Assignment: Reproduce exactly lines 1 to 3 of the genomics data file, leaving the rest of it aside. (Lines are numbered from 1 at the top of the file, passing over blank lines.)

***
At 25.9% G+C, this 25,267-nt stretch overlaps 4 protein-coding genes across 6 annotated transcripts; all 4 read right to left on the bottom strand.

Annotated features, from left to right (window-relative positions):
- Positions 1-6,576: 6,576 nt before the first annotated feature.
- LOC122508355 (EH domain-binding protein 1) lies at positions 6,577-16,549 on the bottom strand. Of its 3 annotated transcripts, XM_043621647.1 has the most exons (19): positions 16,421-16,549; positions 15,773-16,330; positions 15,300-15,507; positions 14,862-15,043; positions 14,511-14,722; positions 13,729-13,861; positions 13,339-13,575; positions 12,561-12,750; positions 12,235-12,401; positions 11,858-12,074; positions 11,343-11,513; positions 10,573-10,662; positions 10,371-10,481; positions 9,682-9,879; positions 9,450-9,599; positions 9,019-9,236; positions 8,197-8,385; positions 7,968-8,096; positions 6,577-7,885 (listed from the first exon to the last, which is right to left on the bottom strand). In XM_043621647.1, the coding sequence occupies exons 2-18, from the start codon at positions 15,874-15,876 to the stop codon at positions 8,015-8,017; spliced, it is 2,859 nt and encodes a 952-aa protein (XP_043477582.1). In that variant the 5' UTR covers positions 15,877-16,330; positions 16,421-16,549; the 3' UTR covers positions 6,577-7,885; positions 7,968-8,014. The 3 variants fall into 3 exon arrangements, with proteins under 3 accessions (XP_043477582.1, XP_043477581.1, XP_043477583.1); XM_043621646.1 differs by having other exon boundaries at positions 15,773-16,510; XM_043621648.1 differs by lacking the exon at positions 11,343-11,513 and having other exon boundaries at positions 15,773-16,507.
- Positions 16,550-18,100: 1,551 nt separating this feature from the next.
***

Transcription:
At 25.9% G+C, this 25,267-nt stretch overlaps 4 protein-coding genes across 6 annotated transcripts; all 4 read right to left on the bottom strand.

Annotated features, from left to right (window-relative positions):
- Positions 1-6,576: 6,576 nt before the first annotated feature.